x
Breaking News
More () »

Georgia authorities pledge to 'do what is necessary' to keep security amid reports of nationwide capitol protests

Agencies said they aware of the potential for armed demonstrations.

ATLANTA — Local and state law enforcement agencies, including the Georgia Bureau of Investigation and Atlanta Police said Tuesday they were aware of an FBI warning about potential armed protests at all 50 state capitols this week, and said they were prepared to "do what is necessary" to maintain security.

The internal FBI bulletin said nationwide protests could begin later this week and continue through President-elect Joe Biden's inauguration on Jan. 20.

RELATED: Washington Monument, other sites temporarily close due to 'credible threats' following Capitol riots

The mass demonstrations raise the possibility of scenes in state capitols across the country similar to those in Washington last week, as a pro-Trump mob sacked the U.S. Capitol.

The GBI pledged to "do what is necessary to ensure safety and security," in a statement.

"The GBI is aware of reports and GISAC (State Fusion Center) is monitoring. We are also in communication with our partners and will continue to do what is necessary to ensure safety and security," a statement issued Tuesday by GBI Public Affairs Director Nelly Miles said.

Atlanta Police and the Georgia Department of Public Safety, which oversees the Georgia State Patrol and Capitol Police, also said they were prepared.

APD said it was "prepared to respond quickly" if "protests or illegal activity occur."

"We do not share operational or security plans," the department said. "However, the safety and security of our city and citizens is our priority."

The Department of Public Safety said it "continues to monitor protest activity and to evaluate its security measures at the Capitol."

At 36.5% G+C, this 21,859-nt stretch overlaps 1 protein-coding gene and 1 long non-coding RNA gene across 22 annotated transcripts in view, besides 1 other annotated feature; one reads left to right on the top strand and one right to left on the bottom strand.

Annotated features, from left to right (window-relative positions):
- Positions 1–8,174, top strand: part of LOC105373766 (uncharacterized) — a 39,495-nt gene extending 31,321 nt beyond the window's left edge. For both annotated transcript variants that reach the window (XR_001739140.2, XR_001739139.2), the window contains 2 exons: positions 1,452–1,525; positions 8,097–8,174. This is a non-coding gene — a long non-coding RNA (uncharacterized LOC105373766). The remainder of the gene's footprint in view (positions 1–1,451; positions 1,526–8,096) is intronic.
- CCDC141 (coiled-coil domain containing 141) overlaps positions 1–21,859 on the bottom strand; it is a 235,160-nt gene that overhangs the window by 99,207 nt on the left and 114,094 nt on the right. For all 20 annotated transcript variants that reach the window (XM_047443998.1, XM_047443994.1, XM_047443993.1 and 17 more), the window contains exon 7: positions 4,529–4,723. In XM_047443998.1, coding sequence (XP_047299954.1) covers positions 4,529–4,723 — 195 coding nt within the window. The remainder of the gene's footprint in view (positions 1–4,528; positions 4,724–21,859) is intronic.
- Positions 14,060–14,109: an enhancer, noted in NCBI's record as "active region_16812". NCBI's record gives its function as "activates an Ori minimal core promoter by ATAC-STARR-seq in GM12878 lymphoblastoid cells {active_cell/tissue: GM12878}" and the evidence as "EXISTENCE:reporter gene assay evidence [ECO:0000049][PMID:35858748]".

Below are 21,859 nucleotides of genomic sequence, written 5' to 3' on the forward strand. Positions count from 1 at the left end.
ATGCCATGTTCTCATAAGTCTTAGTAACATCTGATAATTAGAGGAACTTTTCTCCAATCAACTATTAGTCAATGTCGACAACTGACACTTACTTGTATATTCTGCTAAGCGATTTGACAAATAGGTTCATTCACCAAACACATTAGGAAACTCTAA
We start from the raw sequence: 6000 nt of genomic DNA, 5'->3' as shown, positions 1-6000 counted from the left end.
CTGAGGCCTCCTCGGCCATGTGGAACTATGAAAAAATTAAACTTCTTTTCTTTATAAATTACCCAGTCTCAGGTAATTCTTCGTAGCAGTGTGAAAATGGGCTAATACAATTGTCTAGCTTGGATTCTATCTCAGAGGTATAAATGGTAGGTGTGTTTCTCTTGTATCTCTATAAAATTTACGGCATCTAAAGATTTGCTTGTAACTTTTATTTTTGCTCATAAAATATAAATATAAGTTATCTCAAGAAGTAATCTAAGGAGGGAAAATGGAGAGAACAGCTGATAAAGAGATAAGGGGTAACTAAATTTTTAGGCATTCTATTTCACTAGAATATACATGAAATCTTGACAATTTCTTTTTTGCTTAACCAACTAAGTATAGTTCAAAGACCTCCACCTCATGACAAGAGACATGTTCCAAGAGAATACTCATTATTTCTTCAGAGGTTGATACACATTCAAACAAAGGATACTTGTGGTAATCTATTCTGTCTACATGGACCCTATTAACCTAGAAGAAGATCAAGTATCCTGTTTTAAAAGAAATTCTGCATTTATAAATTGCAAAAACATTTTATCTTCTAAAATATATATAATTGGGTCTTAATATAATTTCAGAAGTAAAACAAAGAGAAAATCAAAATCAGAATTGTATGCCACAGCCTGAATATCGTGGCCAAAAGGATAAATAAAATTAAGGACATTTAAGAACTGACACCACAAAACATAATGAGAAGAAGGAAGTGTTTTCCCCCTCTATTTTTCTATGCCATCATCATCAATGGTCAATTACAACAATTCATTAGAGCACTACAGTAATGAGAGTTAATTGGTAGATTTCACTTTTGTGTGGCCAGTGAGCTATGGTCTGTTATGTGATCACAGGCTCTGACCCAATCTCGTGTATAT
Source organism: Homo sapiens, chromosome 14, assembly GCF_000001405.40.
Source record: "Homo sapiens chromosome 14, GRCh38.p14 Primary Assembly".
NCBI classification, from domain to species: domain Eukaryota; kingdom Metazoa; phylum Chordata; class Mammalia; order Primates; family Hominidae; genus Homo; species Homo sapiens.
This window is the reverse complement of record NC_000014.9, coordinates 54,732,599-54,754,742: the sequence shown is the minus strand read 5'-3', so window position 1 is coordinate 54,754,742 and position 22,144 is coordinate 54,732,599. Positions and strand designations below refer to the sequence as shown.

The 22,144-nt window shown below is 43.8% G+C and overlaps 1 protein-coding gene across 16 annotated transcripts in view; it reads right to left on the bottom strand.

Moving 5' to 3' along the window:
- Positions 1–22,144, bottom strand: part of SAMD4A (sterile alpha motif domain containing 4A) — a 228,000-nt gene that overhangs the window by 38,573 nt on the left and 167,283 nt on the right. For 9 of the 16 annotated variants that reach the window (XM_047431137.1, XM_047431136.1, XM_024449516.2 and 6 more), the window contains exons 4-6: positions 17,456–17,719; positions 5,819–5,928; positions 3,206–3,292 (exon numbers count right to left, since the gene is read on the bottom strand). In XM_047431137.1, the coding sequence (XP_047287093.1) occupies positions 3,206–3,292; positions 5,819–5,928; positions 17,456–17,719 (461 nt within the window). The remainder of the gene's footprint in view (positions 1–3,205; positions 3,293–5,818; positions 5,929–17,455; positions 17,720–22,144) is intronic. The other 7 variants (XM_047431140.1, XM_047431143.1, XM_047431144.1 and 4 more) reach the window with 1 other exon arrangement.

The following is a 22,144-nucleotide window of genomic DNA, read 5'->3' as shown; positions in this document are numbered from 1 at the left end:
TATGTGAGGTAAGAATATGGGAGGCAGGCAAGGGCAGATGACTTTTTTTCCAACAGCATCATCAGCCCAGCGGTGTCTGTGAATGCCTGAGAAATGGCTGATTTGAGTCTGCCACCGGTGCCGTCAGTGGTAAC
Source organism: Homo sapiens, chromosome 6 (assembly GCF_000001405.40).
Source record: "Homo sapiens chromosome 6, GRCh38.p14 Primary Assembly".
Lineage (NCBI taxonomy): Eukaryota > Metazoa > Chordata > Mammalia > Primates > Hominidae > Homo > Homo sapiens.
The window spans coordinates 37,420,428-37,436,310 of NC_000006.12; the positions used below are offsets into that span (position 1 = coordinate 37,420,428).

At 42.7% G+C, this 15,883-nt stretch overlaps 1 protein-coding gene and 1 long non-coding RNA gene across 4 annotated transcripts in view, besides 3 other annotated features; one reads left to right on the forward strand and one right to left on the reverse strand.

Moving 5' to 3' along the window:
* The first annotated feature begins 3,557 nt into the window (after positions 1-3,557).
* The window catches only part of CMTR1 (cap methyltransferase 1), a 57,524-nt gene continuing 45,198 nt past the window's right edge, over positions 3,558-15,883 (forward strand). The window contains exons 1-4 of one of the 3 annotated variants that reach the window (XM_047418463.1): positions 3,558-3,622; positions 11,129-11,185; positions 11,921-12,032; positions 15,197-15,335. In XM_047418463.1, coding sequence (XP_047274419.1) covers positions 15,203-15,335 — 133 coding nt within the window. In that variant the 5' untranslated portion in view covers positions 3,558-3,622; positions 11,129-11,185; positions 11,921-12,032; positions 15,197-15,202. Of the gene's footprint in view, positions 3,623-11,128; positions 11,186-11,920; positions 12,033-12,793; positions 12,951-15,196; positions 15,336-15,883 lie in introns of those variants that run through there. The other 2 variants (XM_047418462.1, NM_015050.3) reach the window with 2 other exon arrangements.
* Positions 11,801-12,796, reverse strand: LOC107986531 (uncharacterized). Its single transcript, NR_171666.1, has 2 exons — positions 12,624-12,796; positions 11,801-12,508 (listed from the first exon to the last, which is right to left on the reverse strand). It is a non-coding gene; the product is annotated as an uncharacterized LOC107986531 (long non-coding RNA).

While the agency also does not share operational plans, it said it is "prepared to respond in the appropriate manner as we have always done in the past. Our primary concern will always be the safety of everyone who works at or visits the Capitol grounds.”

In a join news conference at the Georgia Capitol Building on Tuesday, Gov. Brian Kemp; Major General Thomas Carden, Adjutant General of the Georgia Department of Defense; and Colonel Chris Wright, Commissioner of the Georgia Department of Public Safety;  addressed security concerns following the events that happened at the Capitol.

They said law enforcement does have a plain in place. Kemp said they are preparing to deal with anything that could potentially happen.

"As you know, we welcome peaceful protests as we did last summer," Kemp said. "And we want to ensure that any peaceful demonstrator is able to exercise their First Amendment rights as much as they would like in a safe manner."

"But let me be clear, law breaking like we saw last week will not be tolerated here period," the governor added.

The Georgia National Guard said that it does not have a "specific request at this time to heighten security measures" at locations where it has provided security backup in recent months, including the State Capitol and governor's mansion.

Carden, the adjutant general of the Georgia Guard, said it "will be ready if our governor calls us, to provide additional capabilities our professional law enforcement teammates need."

The FBI also issued a statement:

“While our standard practice is to not comment on specific intelligence products, the FBI is supporting our state, local, and federal law enforcement partners with maintaining public safety in the communities we serve. Our efforts are focused on identifying, investigating, and disrupting individuals that are inciting violence and engaging in criminal activity. As we do in the normal course of business, we are gathering information to identify any potential threats and are sharing that information with our partners. The FBI respects the rights of individuals to peacefully exercise their First Amendment rights. Our focus is not on peaceful protesters, but on those threatening their safety and the safety of other citizens with violence and destruction of property."

The Georgia state legislature, the General Assembly, returned to session on Monday with a more visibly robust security presence. The Associated Press photographed at least one Georgia State Patrol SWAT team member standing guard at the Capitol Building entrance.

According to an official who spoke to the Associated Press, the FBI bulletin said: “Armed protests are being planned at all 50 state capitols from 16 January through at least 20 January, and at the U.S. Capitol from 17 January through 20 January."

The AP described at least one other bulletin that had gone out the week before the Capitol riots that had "warned of the potential for armed demonstrators targeting legislatures."